Deus Ex and Remember Me both have memorable visions of a near-future. Even previous Call of Duty entries have etched their levels into memory, the collapsing Eiffel Tower of Modern Warfare 3 remaining a sight to behold. Black Ops III looks brilliant but it all becomes a blur of metal, neon and urban decay - despite real world locations it never feels grounded. Then again, the series has always been one of surface sheen masking shallow depth. The augmentations also take some of the fun out of the game. Like Batman’s Detective Mode there’s the temptation to keep it on all the time as it tags enemies, highlights dangerous areas and traces projectiles and their trajectories. Useful, yes, but the constant UI overlay heightens the arcadey feel while removing some of the challenge.
Another problem lies in the antagonists - brutal as it sounds, there’s something satisfying about human enemy combatants and their occasionally erratic AI. In contrast, Black Ops III will often chuck boxy robots at you - they’ll walk directly towards your position and are barely intimidating. They also make up the bulk of the campaign’s enemies, as does a boss fight that repeats itself to its detriment. To say that Call of Duty’s campaign is most interesting when not in combat reveals the extent to which it differs from its predecessors while making a few missteps of its own.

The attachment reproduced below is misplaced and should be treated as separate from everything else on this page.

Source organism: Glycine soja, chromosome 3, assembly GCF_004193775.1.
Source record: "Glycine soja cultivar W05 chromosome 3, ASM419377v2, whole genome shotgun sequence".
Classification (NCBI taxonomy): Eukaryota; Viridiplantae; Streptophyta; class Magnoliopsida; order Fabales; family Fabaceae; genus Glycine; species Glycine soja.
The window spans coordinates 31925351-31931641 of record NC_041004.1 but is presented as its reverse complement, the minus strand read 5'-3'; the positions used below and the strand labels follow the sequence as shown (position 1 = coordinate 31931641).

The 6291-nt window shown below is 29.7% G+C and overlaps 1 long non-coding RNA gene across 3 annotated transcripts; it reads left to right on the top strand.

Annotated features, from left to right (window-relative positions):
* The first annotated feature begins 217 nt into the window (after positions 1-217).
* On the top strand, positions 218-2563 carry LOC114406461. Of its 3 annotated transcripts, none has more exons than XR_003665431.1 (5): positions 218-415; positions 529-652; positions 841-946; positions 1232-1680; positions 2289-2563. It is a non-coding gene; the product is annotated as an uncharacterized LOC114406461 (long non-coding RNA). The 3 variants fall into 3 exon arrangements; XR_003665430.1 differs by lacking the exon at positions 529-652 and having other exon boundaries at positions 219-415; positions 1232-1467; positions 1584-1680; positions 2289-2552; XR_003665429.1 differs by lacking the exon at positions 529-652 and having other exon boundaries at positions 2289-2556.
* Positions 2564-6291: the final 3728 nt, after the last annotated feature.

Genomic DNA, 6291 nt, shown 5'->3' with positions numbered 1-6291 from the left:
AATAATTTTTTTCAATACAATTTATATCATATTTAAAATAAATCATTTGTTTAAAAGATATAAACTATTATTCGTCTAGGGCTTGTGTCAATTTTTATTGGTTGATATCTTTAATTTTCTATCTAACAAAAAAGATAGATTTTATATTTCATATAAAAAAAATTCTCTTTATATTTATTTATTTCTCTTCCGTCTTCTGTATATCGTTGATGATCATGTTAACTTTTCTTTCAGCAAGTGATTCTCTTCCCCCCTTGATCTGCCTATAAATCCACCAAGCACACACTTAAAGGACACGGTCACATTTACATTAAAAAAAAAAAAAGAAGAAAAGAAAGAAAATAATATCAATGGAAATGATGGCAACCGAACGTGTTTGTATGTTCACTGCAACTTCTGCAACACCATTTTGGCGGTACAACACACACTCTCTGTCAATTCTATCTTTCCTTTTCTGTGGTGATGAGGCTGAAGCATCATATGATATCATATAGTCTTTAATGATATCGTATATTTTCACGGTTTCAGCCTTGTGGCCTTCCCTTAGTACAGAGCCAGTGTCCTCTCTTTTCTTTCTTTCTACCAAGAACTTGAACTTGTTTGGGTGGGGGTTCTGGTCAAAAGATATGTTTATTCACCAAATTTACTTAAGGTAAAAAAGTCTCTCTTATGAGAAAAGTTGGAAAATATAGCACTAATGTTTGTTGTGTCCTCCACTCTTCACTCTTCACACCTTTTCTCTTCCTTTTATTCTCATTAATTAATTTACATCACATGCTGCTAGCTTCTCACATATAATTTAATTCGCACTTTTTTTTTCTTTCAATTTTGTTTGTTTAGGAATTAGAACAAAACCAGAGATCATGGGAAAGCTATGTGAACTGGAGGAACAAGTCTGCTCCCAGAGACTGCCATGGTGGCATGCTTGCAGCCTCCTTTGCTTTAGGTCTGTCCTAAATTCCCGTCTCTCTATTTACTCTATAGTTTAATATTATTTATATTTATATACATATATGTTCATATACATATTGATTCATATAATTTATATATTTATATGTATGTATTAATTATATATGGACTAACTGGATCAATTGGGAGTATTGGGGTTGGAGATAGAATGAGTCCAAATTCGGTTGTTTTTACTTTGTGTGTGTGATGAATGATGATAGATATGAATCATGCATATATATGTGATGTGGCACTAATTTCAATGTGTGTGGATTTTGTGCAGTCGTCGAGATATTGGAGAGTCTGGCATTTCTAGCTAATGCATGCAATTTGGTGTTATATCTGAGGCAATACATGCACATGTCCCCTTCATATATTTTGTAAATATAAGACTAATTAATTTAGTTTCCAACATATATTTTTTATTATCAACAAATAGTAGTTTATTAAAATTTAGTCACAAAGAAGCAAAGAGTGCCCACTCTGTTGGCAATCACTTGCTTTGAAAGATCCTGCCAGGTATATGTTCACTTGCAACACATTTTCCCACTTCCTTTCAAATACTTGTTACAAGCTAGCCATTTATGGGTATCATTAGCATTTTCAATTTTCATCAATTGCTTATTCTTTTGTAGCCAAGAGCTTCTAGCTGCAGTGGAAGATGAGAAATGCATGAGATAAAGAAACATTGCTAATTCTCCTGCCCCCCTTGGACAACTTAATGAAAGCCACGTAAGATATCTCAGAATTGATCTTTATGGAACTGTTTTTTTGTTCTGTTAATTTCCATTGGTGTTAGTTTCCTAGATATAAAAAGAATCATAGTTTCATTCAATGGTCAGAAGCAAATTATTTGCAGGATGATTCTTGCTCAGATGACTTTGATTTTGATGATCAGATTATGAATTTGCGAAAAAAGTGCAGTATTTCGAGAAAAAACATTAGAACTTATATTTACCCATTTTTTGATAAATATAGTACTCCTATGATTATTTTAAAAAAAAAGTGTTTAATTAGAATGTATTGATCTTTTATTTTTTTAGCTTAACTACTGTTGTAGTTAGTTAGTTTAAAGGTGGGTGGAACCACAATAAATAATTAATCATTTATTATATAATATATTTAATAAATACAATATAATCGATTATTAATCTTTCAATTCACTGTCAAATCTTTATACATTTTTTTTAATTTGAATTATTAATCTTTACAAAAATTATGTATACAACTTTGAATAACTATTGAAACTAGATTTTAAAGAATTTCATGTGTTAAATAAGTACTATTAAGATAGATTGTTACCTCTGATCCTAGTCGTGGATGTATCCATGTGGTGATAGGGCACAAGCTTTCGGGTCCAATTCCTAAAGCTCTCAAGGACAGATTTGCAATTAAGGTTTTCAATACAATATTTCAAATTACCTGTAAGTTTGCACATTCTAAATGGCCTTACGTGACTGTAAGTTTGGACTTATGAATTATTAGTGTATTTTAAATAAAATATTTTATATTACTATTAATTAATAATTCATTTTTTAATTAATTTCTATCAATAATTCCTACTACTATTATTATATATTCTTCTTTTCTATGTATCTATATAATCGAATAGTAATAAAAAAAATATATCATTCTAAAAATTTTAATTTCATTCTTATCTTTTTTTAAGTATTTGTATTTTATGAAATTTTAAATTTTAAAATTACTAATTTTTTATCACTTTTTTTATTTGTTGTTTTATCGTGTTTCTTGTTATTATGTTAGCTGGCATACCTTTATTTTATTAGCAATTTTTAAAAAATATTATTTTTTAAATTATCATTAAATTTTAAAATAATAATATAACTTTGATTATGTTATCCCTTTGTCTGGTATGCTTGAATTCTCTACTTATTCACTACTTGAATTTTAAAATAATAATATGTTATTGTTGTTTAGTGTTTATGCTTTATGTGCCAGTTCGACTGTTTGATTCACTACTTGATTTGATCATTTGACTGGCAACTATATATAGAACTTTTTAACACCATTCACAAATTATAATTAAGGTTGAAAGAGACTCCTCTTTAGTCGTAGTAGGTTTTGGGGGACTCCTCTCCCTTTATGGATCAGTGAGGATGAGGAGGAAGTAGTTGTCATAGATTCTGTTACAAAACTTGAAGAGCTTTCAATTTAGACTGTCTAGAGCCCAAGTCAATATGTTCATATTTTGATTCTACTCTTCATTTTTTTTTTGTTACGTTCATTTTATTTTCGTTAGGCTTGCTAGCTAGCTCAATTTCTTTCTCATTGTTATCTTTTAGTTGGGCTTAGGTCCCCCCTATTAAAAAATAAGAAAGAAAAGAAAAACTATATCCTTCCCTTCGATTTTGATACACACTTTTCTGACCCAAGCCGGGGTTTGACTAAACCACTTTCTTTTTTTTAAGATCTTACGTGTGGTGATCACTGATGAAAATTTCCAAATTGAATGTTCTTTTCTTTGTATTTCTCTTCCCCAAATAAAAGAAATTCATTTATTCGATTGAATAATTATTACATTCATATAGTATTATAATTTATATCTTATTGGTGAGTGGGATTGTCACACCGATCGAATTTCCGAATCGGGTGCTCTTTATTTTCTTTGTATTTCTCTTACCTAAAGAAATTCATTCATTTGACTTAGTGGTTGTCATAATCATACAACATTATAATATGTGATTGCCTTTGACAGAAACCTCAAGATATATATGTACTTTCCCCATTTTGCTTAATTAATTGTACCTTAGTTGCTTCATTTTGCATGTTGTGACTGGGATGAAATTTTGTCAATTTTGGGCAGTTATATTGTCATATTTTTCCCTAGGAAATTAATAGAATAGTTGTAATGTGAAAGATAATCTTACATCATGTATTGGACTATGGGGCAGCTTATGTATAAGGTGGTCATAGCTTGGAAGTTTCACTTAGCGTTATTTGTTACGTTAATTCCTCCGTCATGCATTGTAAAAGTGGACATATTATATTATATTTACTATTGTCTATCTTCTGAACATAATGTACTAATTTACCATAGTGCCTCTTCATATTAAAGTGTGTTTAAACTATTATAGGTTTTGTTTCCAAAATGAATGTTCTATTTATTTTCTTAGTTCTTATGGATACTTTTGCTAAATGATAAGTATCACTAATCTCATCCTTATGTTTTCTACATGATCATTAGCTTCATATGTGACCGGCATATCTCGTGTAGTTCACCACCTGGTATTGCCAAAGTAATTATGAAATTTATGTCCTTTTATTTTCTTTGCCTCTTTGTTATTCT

Nevertheless, multiplayer still retains that addictive ‘one-more-go’ nature it’s always had. There’s a wealth of customisation on top of the sturdy core mechanics. There’s something about Call of Duty that means that even the worst players feel rewarded for something and the new maps encourage a range of playstyles. This is convenient, given the new specialists on offer - a range of character classes each with their own skillset. Tailored to things like brute force, stealth or firepower, each brings their own weaknesses or strengths to be developed and explored. Ranking up credits you with unlock points - this can go towards weapons, weapon customisation, specialists… the list goes on. The maps themselves feel fantastic while managing to discourage too much camping (a little is fine!) or predictability. Of course there will be hotspots of death as always but the lure is undeniable. Treyarch are top of the field in creating balanced, compelling competitive multiplayer and rarely place a foot wrong, despite the new layers of technology and perks at your disposal.